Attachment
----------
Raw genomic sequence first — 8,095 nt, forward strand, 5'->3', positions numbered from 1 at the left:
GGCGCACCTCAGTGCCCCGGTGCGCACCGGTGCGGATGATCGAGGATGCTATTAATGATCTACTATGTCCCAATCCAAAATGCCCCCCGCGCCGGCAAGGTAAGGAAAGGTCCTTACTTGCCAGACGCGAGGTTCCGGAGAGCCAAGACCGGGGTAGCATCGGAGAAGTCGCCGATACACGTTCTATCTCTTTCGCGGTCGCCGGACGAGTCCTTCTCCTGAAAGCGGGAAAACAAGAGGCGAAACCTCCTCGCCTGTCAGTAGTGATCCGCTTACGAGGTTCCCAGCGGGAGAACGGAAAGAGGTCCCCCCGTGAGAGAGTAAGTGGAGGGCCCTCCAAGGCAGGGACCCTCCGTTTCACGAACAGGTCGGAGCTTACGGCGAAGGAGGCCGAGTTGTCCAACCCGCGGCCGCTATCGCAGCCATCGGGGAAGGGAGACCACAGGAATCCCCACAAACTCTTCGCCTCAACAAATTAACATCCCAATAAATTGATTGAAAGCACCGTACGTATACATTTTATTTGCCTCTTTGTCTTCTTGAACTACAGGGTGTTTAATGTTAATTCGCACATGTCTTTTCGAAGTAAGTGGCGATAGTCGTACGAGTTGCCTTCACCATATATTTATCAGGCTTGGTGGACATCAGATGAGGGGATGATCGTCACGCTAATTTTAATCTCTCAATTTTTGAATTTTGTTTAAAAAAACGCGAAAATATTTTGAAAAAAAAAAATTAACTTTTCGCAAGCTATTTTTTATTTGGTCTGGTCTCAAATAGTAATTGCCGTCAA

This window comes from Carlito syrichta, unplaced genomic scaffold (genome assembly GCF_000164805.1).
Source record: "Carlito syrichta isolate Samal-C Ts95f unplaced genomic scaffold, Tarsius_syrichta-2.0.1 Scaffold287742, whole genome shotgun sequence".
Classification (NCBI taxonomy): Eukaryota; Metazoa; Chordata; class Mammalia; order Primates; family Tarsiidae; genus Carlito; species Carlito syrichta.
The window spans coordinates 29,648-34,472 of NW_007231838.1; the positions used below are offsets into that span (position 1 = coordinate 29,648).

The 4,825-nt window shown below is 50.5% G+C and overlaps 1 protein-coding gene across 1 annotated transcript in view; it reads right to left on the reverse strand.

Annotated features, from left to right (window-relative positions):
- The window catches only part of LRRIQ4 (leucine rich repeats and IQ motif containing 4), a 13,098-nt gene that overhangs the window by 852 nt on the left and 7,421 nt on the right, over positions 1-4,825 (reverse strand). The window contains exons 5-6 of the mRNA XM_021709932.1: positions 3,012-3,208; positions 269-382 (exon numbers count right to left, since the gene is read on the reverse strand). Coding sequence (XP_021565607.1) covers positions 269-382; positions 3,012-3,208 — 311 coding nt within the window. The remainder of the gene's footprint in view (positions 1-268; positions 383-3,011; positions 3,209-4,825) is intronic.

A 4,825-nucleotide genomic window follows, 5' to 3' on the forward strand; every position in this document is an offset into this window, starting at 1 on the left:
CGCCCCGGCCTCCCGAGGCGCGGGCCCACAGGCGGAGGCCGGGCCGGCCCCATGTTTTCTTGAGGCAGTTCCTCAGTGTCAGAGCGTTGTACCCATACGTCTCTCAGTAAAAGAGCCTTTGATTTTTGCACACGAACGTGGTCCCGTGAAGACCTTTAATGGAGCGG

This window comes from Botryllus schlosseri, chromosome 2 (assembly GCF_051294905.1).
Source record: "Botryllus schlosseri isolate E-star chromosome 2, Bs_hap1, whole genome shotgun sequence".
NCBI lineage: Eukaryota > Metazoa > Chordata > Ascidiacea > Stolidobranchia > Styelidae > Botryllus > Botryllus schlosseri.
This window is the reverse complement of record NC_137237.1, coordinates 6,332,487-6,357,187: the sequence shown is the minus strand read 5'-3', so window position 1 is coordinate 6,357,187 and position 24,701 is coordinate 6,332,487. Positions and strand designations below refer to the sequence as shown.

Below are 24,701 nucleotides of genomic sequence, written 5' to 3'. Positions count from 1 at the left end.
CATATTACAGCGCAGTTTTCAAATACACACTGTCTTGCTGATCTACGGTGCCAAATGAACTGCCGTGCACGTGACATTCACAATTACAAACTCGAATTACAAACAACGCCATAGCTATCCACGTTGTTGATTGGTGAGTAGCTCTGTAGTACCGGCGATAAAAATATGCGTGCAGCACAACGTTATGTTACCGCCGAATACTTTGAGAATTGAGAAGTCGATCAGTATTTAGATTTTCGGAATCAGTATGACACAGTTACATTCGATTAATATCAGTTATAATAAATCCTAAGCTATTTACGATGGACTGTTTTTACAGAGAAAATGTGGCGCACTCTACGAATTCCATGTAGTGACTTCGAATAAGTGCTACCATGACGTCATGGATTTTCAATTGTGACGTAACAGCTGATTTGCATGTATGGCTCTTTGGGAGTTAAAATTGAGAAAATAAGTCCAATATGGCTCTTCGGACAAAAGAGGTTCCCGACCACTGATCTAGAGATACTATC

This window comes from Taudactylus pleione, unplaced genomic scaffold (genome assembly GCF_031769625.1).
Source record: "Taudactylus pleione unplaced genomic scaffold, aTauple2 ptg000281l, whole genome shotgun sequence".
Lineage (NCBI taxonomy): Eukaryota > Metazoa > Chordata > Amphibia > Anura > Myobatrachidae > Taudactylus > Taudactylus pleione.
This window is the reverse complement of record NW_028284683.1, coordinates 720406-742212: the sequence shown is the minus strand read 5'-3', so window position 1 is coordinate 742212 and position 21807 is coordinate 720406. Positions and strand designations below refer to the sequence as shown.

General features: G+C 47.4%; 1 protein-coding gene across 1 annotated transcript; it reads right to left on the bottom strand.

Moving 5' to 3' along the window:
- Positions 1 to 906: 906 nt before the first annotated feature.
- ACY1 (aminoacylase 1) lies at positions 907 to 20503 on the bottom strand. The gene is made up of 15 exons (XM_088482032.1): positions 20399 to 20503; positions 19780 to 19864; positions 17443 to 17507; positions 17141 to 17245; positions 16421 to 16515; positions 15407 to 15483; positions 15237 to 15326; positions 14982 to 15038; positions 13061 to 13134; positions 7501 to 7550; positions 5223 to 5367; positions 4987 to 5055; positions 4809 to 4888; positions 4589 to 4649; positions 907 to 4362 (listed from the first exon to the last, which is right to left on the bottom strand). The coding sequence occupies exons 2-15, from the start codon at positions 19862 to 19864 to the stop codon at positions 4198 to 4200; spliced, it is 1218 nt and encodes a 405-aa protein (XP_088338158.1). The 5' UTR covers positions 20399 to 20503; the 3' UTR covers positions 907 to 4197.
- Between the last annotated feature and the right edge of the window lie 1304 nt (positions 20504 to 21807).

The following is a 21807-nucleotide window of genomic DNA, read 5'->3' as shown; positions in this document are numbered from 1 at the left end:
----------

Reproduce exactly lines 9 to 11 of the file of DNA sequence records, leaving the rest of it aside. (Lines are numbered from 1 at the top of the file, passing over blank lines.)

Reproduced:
- The window catches only part of LRRIQ4 (leucine rich repeats and IQ motif containing 4), a 13,098-nt gene that overhangs the window by 852 nt on the left and 7,421 nt on the right, over positions 1-4,825 (reverse strand). The window contains exons 5-6 of the mRNA XM_021709932.1: positions 3,012-3,208; positions 269-382 (exon numbers count right to left, since the gene is read on the reverse strand). Coding sequence (XP_021565607.1) covers positions 269-382; positions 3,012-3,208 — 311 coding nt within the window. The remainder of the gene's footprint in view (positions 1-268; positions 383-3,011; positions 3,209-4,825) is intronic.

A 4,825-nucleotide genomic window follows, 5' to 3' on the forward strand; every position in this document is an offset into this window, starting at 1 on the left:
CGCCCCGGCCTCCCGAGGCGCGGGCCCACAGGCGGAGGCCGGGCCGGCCCCATGTTTTCTTGAGGCAGTTCCTCAGTGTCAGAGCGTTGTACCCATACGTCTCTCAGTAAAAGAGCCTTTGATTTTTGCACACGAACGTGGTCCCGTGAAGACCTTTAATGGAGCGG